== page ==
During the summer between my eighth and ninth grade years, I worked at the local elementary school as a janitor. My job, along with one other kid was to clean the school from top to bottom to get it ready for the next school year. It seemed like the majority of the summer was spent washing desks and chairs. This other kid and I discovered that our keys worked on the school library, so we wheeled out the color TV and, while we scraped gum off of the underside of desks and chairs, we watched whatever was on the three broadcast networks or PBS. So we ended up watching a lot of soap operas, talk shows (Mike Douglas anyone?), and game shows.

We discovered a game show called Match Game (I guess this would have been Match Game 77 or 78) and it quickly became our guilty pleasure. If my mom had known I was watching this irreverent, and slightly proactive (at least for a 14 year old) show, I’m sure she would have demanded I quit the job, or promise to only watch the PBS channels while at work.

Match Game was hosted by Gene Rayburn and involved a panel of six celebrities (I assume they were celebrities, but I only ever saw them on this show) who would try to match their answers with those provided by the two contestants. The questions were always formed as a fill-in-the-blank question that left lots of room for off-color answers and double entendre:

“Johnny always put butter on his                           “

“Did you catch a glimpse of that girl on the corner? She has the world’s biggest         “

“Whenever our family goes to the church picnic, our favorite activity is                                    “

As you can imagine, hilarity often ensued.

Invariably, if given the opportunity, mainstay “celebrities” Brett Summers, Nipsy Russell, and Charles Nelson Riley, would use the “making whoopee” answer, which was sure to elicit uncontrolled laughter from the audience, and blushes from a pair of 14 year old janitors.

So what does this have to do with identity and access management?

We recently contracted a through survey of companies with more than 1,000 employees across a wide range of geographies and industries. The questions focused on those companies’ current approaches, future plans, and challenges with IAM. One question in particular seemed ideally suited for the Match Game treatment.

“My most pressing and immediate IAM need is                                         “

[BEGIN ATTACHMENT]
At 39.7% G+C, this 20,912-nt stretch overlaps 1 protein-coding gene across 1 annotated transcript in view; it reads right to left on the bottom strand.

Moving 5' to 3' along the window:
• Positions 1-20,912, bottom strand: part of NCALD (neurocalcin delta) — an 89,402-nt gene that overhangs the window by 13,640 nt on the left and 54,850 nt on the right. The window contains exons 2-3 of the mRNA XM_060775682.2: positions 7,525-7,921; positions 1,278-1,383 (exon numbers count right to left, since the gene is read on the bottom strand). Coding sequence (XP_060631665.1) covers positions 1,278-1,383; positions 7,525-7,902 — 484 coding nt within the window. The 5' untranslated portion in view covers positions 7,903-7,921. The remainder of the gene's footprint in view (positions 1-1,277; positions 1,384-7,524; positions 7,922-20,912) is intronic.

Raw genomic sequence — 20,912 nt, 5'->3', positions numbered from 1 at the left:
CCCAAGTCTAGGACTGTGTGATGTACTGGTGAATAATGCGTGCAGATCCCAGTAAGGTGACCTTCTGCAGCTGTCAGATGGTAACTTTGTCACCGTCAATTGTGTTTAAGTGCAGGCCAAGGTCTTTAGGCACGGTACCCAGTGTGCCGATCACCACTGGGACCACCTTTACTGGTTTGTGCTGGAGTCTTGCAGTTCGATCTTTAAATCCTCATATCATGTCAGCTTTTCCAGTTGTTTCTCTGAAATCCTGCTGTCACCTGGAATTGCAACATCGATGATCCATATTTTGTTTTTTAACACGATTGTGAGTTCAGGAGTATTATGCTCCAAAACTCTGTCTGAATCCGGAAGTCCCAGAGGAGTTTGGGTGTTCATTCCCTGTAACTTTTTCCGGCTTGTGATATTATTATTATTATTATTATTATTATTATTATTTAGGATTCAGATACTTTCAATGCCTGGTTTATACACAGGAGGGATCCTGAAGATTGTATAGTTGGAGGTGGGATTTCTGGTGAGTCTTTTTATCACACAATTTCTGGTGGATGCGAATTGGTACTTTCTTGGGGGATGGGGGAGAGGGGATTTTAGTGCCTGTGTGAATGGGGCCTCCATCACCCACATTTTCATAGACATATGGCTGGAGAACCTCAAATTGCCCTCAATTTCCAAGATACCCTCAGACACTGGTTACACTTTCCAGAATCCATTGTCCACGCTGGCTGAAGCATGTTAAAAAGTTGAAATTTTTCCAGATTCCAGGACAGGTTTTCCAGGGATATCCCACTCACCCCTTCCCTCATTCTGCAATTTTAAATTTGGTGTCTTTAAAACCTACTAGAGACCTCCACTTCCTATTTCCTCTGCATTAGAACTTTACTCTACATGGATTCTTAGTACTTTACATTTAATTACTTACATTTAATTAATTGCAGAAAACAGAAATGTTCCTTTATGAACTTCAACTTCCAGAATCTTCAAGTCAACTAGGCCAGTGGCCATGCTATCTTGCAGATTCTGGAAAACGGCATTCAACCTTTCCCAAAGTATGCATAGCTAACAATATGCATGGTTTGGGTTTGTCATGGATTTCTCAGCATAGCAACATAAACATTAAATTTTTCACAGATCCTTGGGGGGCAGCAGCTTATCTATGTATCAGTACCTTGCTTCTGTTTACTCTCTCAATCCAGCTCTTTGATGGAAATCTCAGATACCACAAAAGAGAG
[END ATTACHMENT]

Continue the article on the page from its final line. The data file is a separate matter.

To my disappointment, “making whoopee” was a statistically insignificant answer, but the real answers from these real organizations revealed some interesting results. From the most popular answer to the least, respondents said:

  1. Securing mobile users and BYOD (21%)
  2. Removing the risk of users having inappropriate rights (20%)
  3. Satisfying audit and compliance needs (19%)
  4. Eliminating the inefficiency of users having multiple passwords (15%)
  5. Making provisioning and de-provisioning more efficient (13%)
  6. Locking down privileged accounts and administrator activities (12%)

That’s only a nine percent difference between the most common need and the least common. By diving a little deeper into the possible reasons people selected the answer they did, I see two drivers at play at virtually every IAM project.

First, there is a compelling need to make sure that the right people have the right access to the right resources in the right way and that all that stuff is done right. Basically access control and governance over access is driving the largest number of IAM projects. That makes sense.

Second, there is an undercurrent of trying to accomplish access control and governance in the most efficient manner possible.

So why is this all so hard? I think it boils down to the way IAM has traditionally been addressed. Going back ten years of so, IAM was all about custom-building solutions to address the unique access needs of each organization and their unique user populations. For a long time that was the only way it could be done. But it invariably resulted in bloated IAM projects that ran way over budget, never reached conclusion, and required myriad point solutions to plug the holes. IAM becomes more complex and more of a barrier to business agility than an enabler.

That was then, this is now.

Solutions exist today (and I’ll use the Dell One Identity family of IAM solutions as an example) that provide all the access control necessary, but do so in a manner that actually simplifies things, delivers rapid time to value, does not lock the organization into a rigid, expensive, and limited technology framework, and can easily expand and adjust as needs change.

So if securing user or administrator access is on your radar. Or if the current way you secure access seems to be preventing business agility, I recommend you look into the Dell One Identity family of solutions. You can learn more by reading the ebook series Identity and Access Management for the Real World.

And if I get inspired to reminisce about more adolescent game show moments, I might just blog about more survey results.

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